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Blakeslee faces campaign-contribution questions 

It's not particularly curious for state or federal lawmakers to accept campaign contributions from real-estate developers or construction contractors. In fact, it's common practice.

click to enlarge LOST IN THE COFFERS :  Assemblyman Sam Blakeslee recently suffered from conflict-of-interest allegations stemming from a campaign contribution given by a Los Osos sewer contractor. - FILE PHOTO
  • FILE PHOTO
  • LOST IN THE COFFERS : Assemblyman Sam Blakeslee recently suffered from conflict-of-interest allegations stemming from a campaign contribution given by a Los Osos sewer contractor.

# In an adequate regulatory climate, the separation between the two entities remains substantial enough to curb potential conflicts of interest. County, municipal, or district officials typically make decisions on development and oversight of respective projects. The higher-up policymakers, therefore, claim no direct control over an individual undertaking with extremely rare exceptions.

Then again, "politics as usual" has never been an apropos description of the situation in Los Osos. Why start now?

Tucked among a roll call of developers in Assemblyman Sam Blakeslee's (R-SLO) 2006 campaign contribution listing is a trio of maximum allotted gifts ($3,300) from two players in the sewer debacle.

One, dated April 19, came from James Diani, owner of Santa Maria's A.J. Diani Construction Co. Last year, the recalled Los Osos Community Services District (CSD) contracted Diani to truck the dirt out of Tri-W, starting with the October groundbreaking.

Some of that fill allegedly illegally found its way perilously close to San Bernardo Creek, endangering a steelhead trout population and prompting litigation (see "Dirty Deeds," April 13). California Fish and Game promptly ordered its removal. Connection to Blakeslee: minimal, at best.

The more contested contribution, however, arrived in the form of two separate maximum gifts from Tim and Mary Barnard, dated March 29. Tim heads Barnard Construction of Bozeman, Mont., which owned the contract to build a traditional gravity-collection system that would have fed into the proposed plant at Tri-W.

Both parties posed litigation against the CSD for lost revenue when the state water board seized the loan on the project. The assembly bill, however, makes no effort to impact the goings-on in the judicial arena. In actuality, it keeps as far away from the courts as possible. The connection to Assemblyman Blakeslee proves more of a subtlety.

Barnard is one of a few contractors directly in line to benefit if the county opts to discard plans for a pressurized effluent collection system recently designed by engineering firm Ripley Pacific in favor of the traditional gravity system. Blakeslee drafted the piece of proposed state legislation that hands the reins over to the county and, in June, public works strung together a proposal to reconvene with gravity.

Blakeslee responded that his office took no part in drafting the engineering specifics section of the county plan, a point confirmed by public works deputy director Paavo Ogren.

Regardless, a transfer of power to the county, matched with the right decisions, constitutes an ideal situation for the hired contractors. Bankruptcy of the CSD, on the other hand, sits at the opposite extreme. Elsewhere on that gamut, an effluent system would keep the violated contracts tied up in expensive litigation.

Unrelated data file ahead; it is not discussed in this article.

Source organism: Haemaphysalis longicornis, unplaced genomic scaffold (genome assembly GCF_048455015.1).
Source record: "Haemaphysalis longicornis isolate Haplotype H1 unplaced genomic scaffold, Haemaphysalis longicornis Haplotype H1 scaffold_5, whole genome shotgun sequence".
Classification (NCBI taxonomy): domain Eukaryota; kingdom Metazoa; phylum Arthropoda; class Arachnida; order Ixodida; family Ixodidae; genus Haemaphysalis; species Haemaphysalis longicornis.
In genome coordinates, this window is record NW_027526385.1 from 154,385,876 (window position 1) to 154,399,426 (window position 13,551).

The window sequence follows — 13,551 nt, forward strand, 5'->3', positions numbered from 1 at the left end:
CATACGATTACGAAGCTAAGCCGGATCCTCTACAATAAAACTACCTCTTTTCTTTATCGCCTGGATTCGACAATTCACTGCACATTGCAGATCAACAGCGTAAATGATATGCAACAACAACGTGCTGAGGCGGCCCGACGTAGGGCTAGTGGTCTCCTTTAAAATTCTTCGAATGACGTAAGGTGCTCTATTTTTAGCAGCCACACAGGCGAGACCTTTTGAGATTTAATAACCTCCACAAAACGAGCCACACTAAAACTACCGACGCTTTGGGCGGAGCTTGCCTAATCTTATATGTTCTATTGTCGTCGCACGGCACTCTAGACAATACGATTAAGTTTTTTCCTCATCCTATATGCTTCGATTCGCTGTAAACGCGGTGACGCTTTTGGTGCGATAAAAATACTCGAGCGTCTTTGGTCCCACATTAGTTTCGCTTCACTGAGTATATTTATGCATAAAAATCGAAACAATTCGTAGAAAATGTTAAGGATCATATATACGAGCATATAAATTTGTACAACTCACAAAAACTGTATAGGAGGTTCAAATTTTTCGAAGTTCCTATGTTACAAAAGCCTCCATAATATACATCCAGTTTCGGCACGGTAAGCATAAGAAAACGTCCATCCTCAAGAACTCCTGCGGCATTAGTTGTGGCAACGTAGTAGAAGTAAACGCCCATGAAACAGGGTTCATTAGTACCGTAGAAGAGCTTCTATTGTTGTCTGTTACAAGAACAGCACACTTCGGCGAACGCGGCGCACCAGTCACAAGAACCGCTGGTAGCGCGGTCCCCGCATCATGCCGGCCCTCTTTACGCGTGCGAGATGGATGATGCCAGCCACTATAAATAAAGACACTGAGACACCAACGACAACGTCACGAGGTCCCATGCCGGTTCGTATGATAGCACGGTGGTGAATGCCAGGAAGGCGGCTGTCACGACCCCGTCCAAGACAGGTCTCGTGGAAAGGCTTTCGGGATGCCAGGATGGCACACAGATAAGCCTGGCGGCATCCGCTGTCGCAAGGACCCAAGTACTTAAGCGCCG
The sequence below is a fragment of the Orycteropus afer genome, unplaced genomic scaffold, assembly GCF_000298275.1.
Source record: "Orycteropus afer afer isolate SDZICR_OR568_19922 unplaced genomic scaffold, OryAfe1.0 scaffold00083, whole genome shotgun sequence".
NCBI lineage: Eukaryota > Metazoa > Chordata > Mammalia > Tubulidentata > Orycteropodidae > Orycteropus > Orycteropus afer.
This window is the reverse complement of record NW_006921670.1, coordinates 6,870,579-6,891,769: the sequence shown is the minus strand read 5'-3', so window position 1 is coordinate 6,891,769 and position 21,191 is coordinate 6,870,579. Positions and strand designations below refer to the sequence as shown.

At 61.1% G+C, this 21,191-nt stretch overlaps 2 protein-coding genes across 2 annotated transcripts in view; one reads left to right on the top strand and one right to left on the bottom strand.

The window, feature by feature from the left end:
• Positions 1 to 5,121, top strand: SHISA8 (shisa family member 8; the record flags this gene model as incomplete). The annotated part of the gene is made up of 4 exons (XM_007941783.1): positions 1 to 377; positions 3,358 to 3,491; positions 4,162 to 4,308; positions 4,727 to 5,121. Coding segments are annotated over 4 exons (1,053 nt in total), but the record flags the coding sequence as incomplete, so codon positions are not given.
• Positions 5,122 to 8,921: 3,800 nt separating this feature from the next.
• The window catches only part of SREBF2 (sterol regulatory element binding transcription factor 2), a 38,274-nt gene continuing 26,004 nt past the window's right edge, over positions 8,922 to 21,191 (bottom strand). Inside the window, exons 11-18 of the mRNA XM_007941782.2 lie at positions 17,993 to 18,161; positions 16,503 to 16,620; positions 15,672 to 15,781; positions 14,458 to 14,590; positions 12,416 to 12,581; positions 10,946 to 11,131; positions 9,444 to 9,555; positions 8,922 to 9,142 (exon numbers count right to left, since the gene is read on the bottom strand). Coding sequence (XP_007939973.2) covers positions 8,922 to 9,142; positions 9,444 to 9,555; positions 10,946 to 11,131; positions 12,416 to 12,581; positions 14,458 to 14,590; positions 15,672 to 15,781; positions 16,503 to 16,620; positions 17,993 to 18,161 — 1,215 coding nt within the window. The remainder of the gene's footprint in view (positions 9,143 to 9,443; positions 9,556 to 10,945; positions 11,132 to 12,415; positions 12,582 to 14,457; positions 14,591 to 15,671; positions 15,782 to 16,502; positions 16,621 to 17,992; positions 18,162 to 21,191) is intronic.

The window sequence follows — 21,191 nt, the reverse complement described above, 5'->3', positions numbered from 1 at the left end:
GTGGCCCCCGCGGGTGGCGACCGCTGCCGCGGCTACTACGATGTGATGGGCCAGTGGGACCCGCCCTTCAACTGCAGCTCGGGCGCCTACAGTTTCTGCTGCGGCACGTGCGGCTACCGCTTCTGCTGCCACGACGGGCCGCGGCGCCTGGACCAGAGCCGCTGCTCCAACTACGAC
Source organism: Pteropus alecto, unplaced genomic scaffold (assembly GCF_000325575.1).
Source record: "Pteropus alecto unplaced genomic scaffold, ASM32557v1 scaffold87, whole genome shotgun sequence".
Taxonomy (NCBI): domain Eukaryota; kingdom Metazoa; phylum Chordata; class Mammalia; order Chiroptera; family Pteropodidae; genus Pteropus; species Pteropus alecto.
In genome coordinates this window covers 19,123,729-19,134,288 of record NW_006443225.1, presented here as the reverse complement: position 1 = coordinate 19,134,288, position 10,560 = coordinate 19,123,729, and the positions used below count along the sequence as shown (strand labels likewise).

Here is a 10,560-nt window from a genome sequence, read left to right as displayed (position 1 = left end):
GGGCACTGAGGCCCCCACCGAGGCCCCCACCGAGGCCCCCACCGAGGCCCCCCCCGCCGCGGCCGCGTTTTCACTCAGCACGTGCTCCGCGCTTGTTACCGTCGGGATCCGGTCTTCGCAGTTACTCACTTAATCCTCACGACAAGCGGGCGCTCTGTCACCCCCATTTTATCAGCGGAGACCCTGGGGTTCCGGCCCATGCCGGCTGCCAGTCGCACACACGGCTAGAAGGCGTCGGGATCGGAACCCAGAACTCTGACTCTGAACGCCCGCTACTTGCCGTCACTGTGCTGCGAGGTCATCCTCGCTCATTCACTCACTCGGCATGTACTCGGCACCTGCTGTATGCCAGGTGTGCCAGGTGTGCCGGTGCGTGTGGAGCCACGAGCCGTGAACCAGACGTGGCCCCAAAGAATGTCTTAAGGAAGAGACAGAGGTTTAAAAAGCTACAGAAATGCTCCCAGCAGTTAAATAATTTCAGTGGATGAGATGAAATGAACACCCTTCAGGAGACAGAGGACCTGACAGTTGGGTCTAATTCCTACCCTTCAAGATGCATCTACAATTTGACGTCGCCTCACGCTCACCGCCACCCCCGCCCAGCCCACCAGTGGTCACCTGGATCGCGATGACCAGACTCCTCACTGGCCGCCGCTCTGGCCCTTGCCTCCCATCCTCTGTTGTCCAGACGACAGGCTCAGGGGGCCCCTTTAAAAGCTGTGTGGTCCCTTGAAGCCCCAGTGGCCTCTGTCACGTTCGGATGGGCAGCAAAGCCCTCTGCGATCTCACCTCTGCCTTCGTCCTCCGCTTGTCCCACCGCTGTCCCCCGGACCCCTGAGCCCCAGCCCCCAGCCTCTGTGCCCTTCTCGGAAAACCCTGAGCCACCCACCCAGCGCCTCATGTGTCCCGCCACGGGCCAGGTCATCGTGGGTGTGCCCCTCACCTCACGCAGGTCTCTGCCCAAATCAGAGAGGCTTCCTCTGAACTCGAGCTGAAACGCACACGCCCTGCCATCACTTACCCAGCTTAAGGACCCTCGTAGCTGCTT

Tim Barnard did not respond to phone messages.

"It's interesting that the Barnard contribution happened during the freeze," commented CSD board member Lisa Schicker, referring to the winter juncture when money flowing to contractors hired by the old CSD trickled out.

Even more interesting, posed activist Al Barrow, is where the money went afterward. Blakeslee appears to have donated the $6,600 from the Barnards to the nonprofit Court Appointed Special Advocates (CASA) sometime in July. The charity dated the receipt of a gift as July 20, two days after an e-mail from CSD board member Julie Tacker to New Times illuminated the existence of the Barnard contribution.

"We took immediate action," Blakeslee said. "We didn't wait for the rumors, we didn't wait for the news, and we didn't wait for the blogs. As soon as it was brought to my attention, we took expeditious action."

Blakeslee explained that Barnard originally offered the contribution last fall as a show of respect for his efforts in mitigating the dilemma in Los Osos, but the assemblyman turned it away because it "was just too close to home." When the sewer process broke down after the recall election, Barnard made another offer and, this time, Blakeslee accepted.

When plans got rolling again, the gift still sat in the campaign coffers.

If the county returns to a gravity system, officials said that revisiting those contracts makes the most fiscal sense, and the ultimate decision pending the passage of Blakeslee's AB2701 rests at the county's discretion. But for that situation to materialize, the CSD would still have to hand over the contracts. Their refusal, conversely, would amount to something of a fiscal filibuster, as their preference strongly lies with a pressurized effluent design.

Public works' Ogren maintained that the county hopes to avoid another major entanglement and plans to take a closer look at the Ripley Pacific proposal. Meanwhile, a frustrated regional water board continues to push for the gravity system already a few feet off the starting block.

"It's hard to imagine a situation that's going to please everyone," Ogren said.

 

 

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